Safeguards for Immigration Detainees Held in Prisons
It is little known that, as well as immigration detention centres, the Home Office holds people in prisons under detention powers. The immigration estate is itself an opaque and under-reported phenomenon, but those in prisons receive even less attention and are afforded fewer rights; they inhabit the dark side of the dark side of immigration control. They are ‘outside the rules’. As Nick Hardwick, the former Chief Inspector of Prisons, told Parliament, those in prisons are ‘forgotten…they’re just stuck.’
Unlike those held in detention centres, immigration detainees in prison are not permitted a mobile phone or internet access and face significant obstacles accessing charities, Home Office caseworkers, and lawyers [see our separate access to justice challenge].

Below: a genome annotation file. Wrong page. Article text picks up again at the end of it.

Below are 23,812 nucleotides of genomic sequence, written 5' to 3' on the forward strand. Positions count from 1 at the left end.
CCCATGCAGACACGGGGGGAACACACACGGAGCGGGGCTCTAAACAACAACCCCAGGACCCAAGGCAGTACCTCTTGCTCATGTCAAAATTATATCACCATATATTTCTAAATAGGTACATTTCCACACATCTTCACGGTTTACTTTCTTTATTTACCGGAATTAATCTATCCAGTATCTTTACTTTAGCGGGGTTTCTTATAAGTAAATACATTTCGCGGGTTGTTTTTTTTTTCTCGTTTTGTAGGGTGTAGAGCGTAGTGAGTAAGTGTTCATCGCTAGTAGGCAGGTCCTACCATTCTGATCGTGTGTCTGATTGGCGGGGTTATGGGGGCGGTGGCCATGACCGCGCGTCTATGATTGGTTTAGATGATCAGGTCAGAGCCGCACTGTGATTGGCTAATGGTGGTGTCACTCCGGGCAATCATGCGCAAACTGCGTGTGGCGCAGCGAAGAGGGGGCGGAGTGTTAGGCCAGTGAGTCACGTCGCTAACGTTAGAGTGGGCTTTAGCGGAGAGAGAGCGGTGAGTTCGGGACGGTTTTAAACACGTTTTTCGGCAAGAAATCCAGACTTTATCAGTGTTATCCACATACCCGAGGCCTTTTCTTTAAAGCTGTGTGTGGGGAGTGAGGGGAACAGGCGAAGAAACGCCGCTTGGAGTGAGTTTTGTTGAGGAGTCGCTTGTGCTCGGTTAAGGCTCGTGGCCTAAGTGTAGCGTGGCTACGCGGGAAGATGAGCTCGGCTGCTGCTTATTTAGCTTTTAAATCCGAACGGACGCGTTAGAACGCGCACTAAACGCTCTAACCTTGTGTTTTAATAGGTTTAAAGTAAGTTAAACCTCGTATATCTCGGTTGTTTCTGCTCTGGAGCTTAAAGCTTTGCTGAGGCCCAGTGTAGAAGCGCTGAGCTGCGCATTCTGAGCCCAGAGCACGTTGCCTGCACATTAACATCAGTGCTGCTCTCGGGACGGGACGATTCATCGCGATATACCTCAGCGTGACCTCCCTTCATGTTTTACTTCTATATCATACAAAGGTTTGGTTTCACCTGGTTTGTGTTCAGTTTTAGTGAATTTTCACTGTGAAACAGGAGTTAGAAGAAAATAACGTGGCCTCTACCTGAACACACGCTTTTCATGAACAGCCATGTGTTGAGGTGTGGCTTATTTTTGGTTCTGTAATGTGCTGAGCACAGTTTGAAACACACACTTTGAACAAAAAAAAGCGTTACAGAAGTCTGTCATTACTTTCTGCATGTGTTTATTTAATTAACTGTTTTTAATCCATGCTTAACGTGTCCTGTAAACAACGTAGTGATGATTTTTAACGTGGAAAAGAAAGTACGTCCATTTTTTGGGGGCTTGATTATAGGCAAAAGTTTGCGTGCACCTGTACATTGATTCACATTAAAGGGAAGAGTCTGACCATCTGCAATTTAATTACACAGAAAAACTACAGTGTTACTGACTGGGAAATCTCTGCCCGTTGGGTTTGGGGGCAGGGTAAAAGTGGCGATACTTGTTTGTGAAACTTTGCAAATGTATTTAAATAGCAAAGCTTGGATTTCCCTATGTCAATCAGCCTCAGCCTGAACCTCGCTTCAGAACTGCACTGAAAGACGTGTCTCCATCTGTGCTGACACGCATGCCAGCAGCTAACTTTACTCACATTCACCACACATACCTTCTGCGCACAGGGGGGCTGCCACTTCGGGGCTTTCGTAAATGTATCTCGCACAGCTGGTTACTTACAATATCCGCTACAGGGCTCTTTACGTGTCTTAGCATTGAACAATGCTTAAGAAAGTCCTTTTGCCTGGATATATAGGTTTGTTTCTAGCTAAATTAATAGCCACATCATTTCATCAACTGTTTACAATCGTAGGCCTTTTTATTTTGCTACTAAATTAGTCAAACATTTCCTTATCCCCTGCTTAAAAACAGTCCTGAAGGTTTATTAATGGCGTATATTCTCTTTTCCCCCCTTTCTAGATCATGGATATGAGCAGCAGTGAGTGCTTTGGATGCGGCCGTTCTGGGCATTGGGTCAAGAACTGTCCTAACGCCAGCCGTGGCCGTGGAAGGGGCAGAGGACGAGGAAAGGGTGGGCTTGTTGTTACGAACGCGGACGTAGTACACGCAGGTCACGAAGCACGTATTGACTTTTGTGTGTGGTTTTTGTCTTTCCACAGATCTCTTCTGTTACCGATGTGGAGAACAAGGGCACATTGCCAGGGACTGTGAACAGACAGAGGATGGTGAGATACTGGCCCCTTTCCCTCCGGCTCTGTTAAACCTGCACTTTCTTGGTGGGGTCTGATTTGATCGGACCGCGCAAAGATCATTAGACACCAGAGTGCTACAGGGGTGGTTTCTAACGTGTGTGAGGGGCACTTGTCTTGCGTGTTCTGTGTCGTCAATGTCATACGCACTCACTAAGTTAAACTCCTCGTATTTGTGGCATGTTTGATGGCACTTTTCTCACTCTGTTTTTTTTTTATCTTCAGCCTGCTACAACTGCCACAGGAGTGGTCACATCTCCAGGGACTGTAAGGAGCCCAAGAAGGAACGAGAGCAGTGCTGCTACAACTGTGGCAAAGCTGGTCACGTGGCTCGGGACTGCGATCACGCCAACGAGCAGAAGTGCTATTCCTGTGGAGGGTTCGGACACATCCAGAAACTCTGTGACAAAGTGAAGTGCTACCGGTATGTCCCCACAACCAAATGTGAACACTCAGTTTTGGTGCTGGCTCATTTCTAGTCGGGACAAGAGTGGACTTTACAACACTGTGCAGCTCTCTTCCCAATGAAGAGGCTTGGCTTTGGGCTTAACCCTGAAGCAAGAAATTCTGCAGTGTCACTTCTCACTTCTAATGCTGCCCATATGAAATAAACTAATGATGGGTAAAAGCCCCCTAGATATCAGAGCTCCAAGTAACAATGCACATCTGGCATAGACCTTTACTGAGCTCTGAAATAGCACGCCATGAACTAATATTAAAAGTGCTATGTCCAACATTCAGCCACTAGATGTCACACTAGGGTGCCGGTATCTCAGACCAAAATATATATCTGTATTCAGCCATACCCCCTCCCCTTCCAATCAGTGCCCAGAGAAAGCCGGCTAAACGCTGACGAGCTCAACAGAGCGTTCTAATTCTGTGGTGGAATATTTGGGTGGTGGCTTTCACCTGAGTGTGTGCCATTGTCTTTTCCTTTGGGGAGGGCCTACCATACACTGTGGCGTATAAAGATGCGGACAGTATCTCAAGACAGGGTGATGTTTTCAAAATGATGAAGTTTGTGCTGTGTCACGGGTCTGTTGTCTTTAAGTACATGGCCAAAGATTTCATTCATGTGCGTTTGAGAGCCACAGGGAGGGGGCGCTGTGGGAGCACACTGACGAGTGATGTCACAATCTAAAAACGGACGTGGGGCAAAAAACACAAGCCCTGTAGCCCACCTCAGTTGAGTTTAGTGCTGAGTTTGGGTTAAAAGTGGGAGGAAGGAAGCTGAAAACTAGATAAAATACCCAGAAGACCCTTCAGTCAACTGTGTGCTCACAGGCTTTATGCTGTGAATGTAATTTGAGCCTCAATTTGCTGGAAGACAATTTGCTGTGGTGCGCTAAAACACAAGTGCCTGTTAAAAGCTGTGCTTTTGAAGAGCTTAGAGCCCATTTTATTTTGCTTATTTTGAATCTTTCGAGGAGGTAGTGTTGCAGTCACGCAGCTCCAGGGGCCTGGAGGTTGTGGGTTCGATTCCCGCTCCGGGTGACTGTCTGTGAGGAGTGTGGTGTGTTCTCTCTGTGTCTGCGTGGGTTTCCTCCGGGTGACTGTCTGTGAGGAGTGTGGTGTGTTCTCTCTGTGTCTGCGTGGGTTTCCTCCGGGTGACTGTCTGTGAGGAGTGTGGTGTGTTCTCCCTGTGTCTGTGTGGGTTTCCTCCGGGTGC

Two of the rules that don’t apply to men and women held in prisons under immigration powers are Rules 34 and 35 of the Detention Centre Rules 2001. These rules prescribe prompt physical and mental examinations of all those held in detention centres, so that particularly vulnerable people who should not be in detention are brought to the attention of the Home Office.
No such comparable safeguard is in place for immigration detainees held in prisons.
While there are major systemic and operational problems with these rules in detention centres, the absence of equivalent safeguards for those being held in prisons is inherently unfair and simply unreasonable. There is no reason to think that detainees vulnerable to suffer harm as a result of detention in a detention centre would not suffer the same level of harm in a prison.
Our clients are challenging this gap by way of judicial review, and have lodged their cases in the High Court.
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